Europe

‘Treasure of humanity’: 14,000yo cave paintings found under Spanish town

‘Treasure of humanity’: 14,000yo cave paintings found under Spanish town

via “RT

Pictures released by Provincial Council of Biscay showing 14,000 year old cave engravings in the Basque village of Lekeitio. © Diputacion Foral de Bizkaia

Ancient wall engravings of animals dating back 14,000 years have been discovered by archaeologists in a cave below a seaside Spanish town.

The 50 images were found etched into rock at the Armintxe cave in Lekeitio in Spain’s Basque region and depict animals rarely seen in Paleolithic art, such as lions.

Experts working with the Provincial Council of Bizkaia made the the discovery of the ancient cave artwork, which was reportedly located beneath a building in the small coastal town and confirmed to the public on Thursday.

Archaeologists believe the drawings are identical to ones found in the Pyrenees, according to Basque news outlet Deia, which suggests the people who created them were in close contact.

Cave engravings (top) representing animals like horses, bisons, lions or goats, and a highlighted version, in the Armintxe cave in the Basque village of Lekeitio. © Diputacion Foral de Bizkaia

The artwork contains images of five goats, two bison, 18 horses and a pair of lions. A series of circles and lines also make up the ancient art find.

Local official Andoni Iturbe told AFP how they were found in an “extremely difficult” cave to access – a place which will remain closed to the public.

Biscay council colleague Unai Rementeria has described the etchings as a “treasure of humanity.”

Images from the site reveal how the artwork could easily have been be missed due to their faint outlines.

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Art I Love – Owl Door

http://pin.it/CeYP2vD

Medieval Castle Rebuilt with Medieval Technology

Getty Museum returns the Head of Hades to Italy

Sometime between 300-400B.C., an unknown artist in Morgantina, Italy carefully sculpted this terra-cotta replica of the famed god of the Underworld, the feared Hades.  The skull or head itself was carefully sculpted on its own, and later the curly hair and beard were individually added, one curl at a time, just before the final firing in the kiln. Afterwards, it was carefully painted, and some parts of the paint remain such as the red in his hair and the blue in his beard.  This beautiful artifact is an amazingly well-preserved momento of painstaking artistry.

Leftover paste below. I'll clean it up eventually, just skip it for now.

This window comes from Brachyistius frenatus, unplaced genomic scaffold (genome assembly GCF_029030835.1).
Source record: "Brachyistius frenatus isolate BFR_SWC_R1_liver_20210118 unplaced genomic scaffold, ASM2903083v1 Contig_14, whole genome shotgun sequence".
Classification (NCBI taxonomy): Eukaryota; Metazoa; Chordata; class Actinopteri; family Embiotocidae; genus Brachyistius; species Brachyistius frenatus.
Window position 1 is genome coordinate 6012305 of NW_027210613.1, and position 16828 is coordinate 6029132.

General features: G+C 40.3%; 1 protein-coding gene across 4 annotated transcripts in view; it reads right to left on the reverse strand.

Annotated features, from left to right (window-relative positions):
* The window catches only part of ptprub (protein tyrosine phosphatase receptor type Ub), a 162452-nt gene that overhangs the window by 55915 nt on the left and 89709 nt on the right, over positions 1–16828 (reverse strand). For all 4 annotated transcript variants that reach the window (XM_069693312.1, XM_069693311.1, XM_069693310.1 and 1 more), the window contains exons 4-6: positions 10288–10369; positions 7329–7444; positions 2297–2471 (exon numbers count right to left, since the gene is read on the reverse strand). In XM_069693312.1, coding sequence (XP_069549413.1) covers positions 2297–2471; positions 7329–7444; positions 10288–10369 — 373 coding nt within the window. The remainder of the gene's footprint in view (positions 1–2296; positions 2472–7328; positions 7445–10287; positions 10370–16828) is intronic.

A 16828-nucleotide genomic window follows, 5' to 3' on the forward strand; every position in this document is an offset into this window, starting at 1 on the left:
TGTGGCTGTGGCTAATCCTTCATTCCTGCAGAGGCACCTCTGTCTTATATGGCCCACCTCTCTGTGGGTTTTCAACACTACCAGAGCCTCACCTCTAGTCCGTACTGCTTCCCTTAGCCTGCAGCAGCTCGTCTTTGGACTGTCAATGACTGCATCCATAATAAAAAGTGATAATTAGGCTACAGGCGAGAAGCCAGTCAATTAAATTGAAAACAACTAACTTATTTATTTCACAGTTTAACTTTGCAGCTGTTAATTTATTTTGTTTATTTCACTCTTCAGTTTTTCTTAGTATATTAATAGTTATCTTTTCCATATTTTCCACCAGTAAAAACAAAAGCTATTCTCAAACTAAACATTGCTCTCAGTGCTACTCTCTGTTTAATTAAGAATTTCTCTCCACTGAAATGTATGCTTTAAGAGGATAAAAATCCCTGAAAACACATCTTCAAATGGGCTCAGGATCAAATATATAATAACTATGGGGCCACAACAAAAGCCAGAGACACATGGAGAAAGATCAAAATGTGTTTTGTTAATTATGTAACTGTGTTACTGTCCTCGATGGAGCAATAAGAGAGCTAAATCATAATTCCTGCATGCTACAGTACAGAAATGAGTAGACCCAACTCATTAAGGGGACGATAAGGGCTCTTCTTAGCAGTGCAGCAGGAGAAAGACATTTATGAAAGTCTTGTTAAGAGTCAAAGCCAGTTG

The piece goes by both the name “Head of Hades” and “Bluebeard” and was illegally excavated from an Italian archaeological dig during the 1970s. Afterwards it was sold and ended up at the Getty Museum in the USA.  

According to the Getty Website, the work was initially believed to be a depiction of Hades’ brother, Zeus (known occasionally as Bluebeard).  However, examination of the nearby discovered artifacts and the knowledge that Morgantina worshipped Persephone (kidnapped wife of Hades), they now believe it is actually Hades instead.  The kidnapping of Persephone is thought to have occurred at a lake near the city.  

Long story short, because the work was illegally excavated, it technically still belongs to Italy and was stolen property, meaning the Getty had to repatriate the bust to its nation of origin.  Although the legal exchange happened a couple years ago, the official trade occurred recently when Italian officials arrived to take over possession.  

One of the interesting notes to me is the fact that the Getty has owned this work since 1985 according to their own website. It is unclear why this is only being repatriated now.  

Either way, the work is finally home as Hades returns to his royal lands, protecting the good and punishing the wicked as they pass into his deadly realm.

Resources:

  1. Getty Website
  2. Yahoo! News

Coming Exhibition: Ornament and Illusion ~ Carlo Crivelli of Venice

Ornament and Illusion:
Carlo Crivelli of Venice

Who:  

Isabella Stewart Gardner Museum

When: Oct. 22, 2015 – January 25, 2016 (Hours Vary)

Where: 

Isabella Stewart Gardner Museum
25 Evans Way
Boston, MA 02115

More Information: Here.

Ornament and Illusion is the first monographic exhibition dedicated to Renaissance painter Carlo Crivelli in the United States. The Gardner’s newly conserved Saint George Slaying the Dragon is the touchstone for a two-part installation. The first reunites four of six surviving panels from Crivelli’s Porto San Giorgio altarpiece, of which the Gardner painting is a fragment. The second features 20 of Crivelli’s most important works from Europe and the U.S. Together, they will introduce visitors to the artist’s repertoire of dazzling pictorial effects, and refine each encounter with his bravura illusionism.